Pope Leo XIII. is reported as saying: “O, how earnestly I pray that he may escape with his life! These violent crimes are the curse of our day. I can only offer the afflicted victim and his poor wife my humble prayers.”
     One of the first men of prominence in this country to be interviewed and to express his horror was Cardinal Gibbons, who immediately ordered prayers for the President in the Catholic churches over which he has immediate supervision, an example since followed by many of the archbishops and bishops.
     The Italian Catholics showed their sorrow by giving up an outdoor demonstration of affection for Bishop Scalabrini, the prelate from Italy sent to this country to study the situation of Italian Catholics, who as soon as he heard of the national sorrow voiced his own sympathy and requested that all festivities arranged in his honor should be stopped.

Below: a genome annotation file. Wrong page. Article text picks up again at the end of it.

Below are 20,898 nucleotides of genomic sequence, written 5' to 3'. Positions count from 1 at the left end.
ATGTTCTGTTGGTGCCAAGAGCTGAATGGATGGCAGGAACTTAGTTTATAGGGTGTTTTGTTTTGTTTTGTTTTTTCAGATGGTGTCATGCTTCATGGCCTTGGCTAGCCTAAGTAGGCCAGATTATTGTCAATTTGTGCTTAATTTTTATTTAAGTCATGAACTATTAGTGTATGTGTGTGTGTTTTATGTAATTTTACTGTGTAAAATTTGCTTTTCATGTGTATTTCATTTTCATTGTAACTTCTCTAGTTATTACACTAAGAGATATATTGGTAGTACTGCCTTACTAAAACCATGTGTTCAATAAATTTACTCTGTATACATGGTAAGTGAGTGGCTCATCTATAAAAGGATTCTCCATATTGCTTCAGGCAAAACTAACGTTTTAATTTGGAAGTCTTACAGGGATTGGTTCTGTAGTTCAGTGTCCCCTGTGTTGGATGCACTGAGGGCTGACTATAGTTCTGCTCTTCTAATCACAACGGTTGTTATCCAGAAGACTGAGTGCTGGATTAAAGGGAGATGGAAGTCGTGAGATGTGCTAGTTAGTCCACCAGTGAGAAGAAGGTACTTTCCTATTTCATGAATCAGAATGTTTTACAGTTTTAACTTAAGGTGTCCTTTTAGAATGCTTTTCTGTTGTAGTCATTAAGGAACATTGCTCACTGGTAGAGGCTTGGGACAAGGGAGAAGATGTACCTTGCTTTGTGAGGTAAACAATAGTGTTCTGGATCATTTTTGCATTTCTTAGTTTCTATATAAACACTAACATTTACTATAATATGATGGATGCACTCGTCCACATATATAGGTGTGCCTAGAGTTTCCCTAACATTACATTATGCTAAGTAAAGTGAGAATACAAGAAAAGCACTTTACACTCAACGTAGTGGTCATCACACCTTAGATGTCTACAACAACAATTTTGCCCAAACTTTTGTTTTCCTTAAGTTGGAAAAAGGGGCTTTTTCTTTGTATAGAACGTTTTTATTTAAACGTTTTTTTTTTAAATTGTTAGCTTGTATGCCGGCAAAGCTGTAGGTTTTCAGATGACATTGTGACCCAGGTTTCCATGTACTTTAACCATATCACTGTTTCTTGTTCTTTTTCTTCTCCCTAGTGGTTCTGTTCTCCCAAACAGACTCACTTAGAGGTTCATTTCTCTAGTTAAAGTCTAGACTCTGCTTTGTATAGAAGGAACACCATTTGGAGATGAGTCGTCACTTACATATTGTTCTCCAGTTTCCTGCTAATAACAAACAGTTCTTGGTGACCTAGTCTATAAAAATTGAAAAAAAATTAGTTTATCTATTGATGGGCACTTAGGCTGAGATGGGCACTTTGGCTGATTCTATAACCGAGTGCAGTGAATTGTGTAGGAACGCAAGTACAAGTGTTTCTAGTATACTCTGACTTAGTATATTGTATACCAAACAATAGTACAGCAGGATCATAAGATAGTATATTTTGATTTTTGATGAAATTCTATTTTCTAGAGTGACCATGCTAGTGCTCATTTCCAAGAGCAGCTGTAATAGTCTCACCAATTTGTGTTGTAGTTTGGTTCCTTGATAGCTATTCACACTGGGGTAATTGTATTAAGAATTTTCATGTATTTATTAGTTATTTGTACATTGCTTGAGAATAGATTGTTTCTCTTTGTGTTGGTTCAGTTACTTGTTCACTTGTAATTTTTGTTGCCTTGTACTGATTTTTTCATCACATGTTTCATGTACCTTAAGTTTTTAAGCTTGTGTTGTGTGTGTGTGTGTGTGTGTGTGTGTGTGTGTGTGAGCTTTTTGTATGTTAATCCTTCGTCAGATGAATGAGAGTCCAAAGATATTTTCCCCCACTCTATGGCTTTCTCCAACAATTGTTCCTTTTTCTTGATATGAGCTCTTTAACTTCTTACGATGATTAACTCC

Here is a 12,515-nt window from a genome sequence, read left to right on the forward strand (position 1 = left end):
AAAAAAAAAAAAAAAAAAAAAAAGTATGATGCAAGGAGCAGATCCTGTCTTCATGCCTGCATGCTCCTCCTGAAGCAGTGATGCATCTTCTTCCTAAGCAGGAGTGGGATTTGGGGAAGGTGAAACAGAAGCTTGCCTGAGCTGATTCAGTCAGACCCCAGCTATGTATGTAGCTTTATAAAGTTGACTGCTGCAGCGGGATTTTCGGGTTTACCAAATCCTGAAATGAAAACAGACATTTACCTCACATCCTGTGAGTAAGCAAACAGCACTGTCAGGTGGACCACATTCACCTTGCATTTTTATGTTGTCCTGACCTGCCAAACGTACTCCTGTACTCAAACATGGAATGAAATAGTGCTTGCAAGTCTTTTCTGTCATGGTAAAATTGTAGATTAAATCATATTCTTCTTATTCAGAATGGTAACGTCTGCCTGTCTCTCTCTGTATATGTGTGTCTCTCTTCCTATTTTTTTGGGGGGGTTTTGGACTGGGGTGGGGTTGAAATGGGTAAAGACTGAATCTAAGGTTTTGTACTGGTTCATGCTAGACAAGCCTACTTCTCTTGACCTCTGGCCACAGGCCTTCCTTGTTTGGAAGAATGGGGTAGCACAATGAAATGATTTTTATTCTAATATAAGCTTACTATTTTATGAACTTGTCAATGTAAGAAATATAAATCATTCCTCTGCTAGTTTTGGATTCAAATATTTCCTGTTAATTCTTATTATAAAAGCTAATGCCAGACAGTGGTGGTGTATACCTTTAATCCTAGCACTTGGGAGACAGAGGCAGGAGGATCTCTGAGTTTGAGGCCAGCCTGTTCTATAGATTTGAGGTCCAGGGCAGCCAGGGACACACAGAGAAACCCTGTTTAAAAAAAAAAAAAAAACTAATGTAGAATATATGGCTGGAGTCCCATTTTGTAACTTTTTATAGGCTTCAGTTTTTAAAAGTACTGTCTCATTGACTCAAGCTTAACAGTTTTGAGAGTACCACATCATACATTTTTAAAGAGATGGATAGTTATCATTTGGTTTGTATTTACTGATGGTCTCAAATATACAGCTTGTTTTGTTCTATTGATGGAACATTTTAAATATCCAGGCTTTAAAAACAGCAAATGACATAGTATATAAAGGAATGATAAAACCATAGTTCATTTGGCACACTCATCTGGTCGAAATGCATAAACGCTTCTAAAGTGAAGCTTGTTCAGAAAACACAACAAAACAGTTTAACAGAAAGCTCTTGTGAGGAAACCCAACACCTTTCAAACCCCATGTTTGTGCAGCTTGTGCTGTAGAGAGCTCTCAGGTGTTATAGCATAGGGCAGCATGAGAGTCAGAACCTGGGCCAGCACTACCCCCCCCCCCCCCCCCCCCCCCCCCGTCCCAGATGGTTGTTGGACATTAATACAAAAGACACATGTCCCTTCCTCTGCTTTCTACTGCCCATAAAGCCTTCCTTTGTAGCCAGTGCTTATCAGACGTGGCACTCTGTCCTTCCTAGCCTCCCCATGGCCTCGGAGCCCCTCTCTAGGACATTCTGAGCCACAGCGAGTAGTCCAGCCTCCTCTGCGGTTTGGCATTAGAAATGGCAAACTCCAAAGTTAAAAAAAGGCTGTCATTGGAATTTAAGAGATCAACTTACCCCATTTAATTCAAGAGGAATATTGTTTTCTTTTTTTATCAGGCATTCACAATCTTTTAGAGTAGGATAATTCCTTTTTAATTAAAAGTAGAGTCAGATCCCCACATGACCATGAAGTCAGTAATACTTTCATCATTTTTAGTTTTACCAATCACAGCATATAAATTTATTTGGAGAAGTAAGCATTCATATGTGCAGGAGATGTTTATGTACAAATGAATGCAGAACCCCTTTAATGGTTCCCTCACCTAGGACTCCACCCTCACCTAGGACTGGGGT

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Here and There

     Prayers were offered in the churches of Manila.
     The prisoners in the Baltimore city jail heartily said “Amen” as the chaplain of the day prayed for the President.
     The congregation of a Presbyterian church at Fairmount [sic], Neb., postponed its service last Sunday morning until the young men and vigorous middle-aged men of the congregation had taken a male member of the community, who had expressed his pleasure at the tragedy in Buffalo, and had ducked him in a pond and ridden him on a rail out of the community. Then the congregation reassembled and the service began an hour late.